Perhaps more than any other element, contextual local perspective is missing from analysis about Iraq as a whole and Fallujah in particular. Western media, media consumers, and the political class offer strategic assessments about the conflict that confine the opinion and motivations of Iraqis to the general abstraction of religious sects and cherrypicked polls. It is a glaring oversight.
I spoke with dozens of Fallujans — policemen, interpreters, day laborers, politicians, volunteers for the neighborhood watch — in my quest to understand them and I still do not have the complete picture. And a single interview certainly cannot encapsulate the diversity of opinion in a major city. Sections of Fallujah trend together but have different atmospherics; you will get many more waves to a Humvee on the south side of the city than you will in the northwest, for example. But many narratives and beliefs are widely shared among the population, and the people of Fallujah have a worthy spokesman in “Leo” the interpreter.
Born and raised in Fallujah, Leo’s good English skills were acquired from watching satellite TV for three years after the initial invasion. He recently began working with the US Army as an interpreter to support his family, and this involvement is still unusual and fraught with peril, given his local citizenship; even with recently improved security, Leo is camera shy and walks around with a scarf to protect his family from any remaining mujahadeen or nationalist insurgents. He is a quiet fellow with a gentle demeanor. And importantly, he is educated, seemingly candid about the Americans he works for, and proud to be Fallujan.
LWJ: When I speak to Fallujans, many say that it was all outsiders causing the insurgency, but a lot of it was certainly driven by locals. What portion of the insurgency was really local? Most of it?
LWJ: So why are people afraid to say, “Yeah, we used to fight the Americans?”
Leo: No, not everyone. Many people you miss who will say, frankly, “Yes, we fought you.” But maybe he will say, “I didn’t [personally] fight you, but [the Fallujan people] fought you. [Resistance] is a normal thing, and a right for everyone.
LWJ: Right. And so when al Qaeda came in, and by “al Qaeda” I really mean all of the outside jihadists, the Fallujans welcomed them to help fight the Americans?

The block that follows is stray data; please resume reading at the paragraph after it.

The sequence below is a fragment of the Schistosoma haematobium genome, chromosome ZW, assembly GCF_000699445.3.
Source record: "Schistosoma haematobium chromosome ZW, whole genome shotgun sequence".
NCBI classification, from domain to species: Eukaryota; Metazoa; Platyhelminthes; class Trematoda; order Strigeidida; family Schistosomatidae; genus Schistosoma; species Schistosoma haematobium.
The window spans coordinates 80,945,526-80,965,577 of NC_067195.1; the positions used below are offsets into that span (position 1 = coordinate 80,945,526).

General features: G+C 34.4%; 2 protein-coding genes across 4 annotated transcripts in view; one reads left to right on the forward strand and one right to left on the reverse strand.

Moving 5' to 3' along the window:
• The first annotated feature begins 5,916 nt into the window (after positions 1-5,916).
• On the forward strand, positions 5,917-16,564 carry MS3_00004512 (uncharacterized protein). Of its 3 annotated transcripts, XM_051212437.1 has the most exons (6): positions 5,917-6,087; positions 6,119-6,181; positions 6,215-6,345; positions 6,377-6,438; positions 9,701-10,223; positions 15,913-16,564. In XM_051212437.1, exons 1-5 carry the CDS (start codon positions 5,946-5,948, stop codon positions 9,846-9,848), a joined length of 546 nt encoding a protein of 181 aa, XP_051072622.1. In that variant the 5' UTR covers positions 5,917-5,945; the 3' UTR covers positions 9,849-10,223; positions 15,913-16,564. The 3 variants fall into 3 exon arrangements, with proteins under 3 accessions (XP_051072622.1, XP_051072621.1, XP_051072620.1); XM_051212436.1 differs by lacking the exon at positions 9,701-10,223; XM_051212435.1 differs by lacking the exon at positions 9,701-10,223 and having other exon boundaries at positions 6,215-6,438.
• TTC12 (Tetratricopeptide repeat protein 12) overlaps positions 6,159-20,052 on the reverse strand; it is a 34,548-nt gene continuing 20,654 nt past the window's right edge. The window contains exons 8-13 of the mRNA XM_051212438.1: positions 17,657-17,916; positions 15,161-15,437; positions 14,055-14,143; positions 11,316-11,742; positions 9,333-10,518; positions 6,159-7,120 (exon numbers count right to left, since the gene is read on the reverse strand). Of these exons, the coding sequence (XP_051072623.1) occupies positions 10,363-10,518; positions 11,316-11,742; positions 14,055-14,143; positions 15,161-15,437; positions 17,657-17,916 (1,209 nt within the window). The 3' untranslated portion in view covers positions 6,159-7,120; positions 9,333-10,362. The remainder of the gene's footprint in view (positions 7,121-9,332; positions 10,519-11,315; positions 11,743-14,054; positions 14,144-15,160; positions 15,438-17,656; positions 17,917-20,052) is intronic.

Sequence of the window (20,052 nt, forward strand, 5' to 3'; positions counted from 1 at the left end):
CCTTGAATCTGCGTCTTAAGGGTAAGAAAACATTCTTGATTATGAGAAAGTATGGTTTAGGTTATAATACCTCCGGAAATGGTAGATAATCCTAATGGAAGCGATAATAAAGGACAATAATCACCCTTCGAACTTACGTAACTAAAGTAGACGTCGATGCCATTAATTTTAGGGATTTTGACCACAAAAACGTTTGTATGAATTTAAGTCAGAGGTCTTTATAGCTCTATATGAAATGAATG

Leo: Yes, because the first mission in Fallujah, Americans could not communicate with the Fallujans correctly, and they didn’t understand the nature of the people. [Fallujans] are good people, they work within the rules of their culture and they stick with them. So, Americans came from another culture overseas, they didn’t understand the people, they didn’t talk to them at the right time, so you [wonder], what happened to the American mind, [with] how they communicate with the people right now. Why didn’t they do the same thing before? So it is not all the Fallujans’ fault, Americans [have responsibility].
I think all of it happened because of a little mistake. A mob tortured contractors, killed the contractors [at Blackwater Bridge] in 2003. They hung them and dragged them and all of that [stuff] happened. And the Americans took revenge on all people, and they didn’t make a suitable solution to that particular issue. Maybe you could have had intelligence, videos, [informants], maybe you could have [targeted] the same people responsible for the [killings], and dealt with it a better way.
So everything that happened before was completely built on the first mistake.
Note: Many other Fallujans and a Marine intelligence officer also cite the incident when soldiers from the 82nd Airborne fired into a demonstration after taking fire from insurgents as a significant reason the insurgency gained local support.
LWJ: When did things go bad for al Qaeda?
Leo: I think it was maybe 10 months ago? Ten months, one year, that’s it. And everything began in Ar Ramadi, the Awakening of the al Anbar tribes. And when we see it’s working, Fallujans talked about the same actions and tried to save the people and save Fallujah from al Qaeda.
LWJ: And what did al Qaeda do that was so bad, specifically?
Leo: Specifically, they targeted our mosques, our imams.
LWJ: Why would they do that?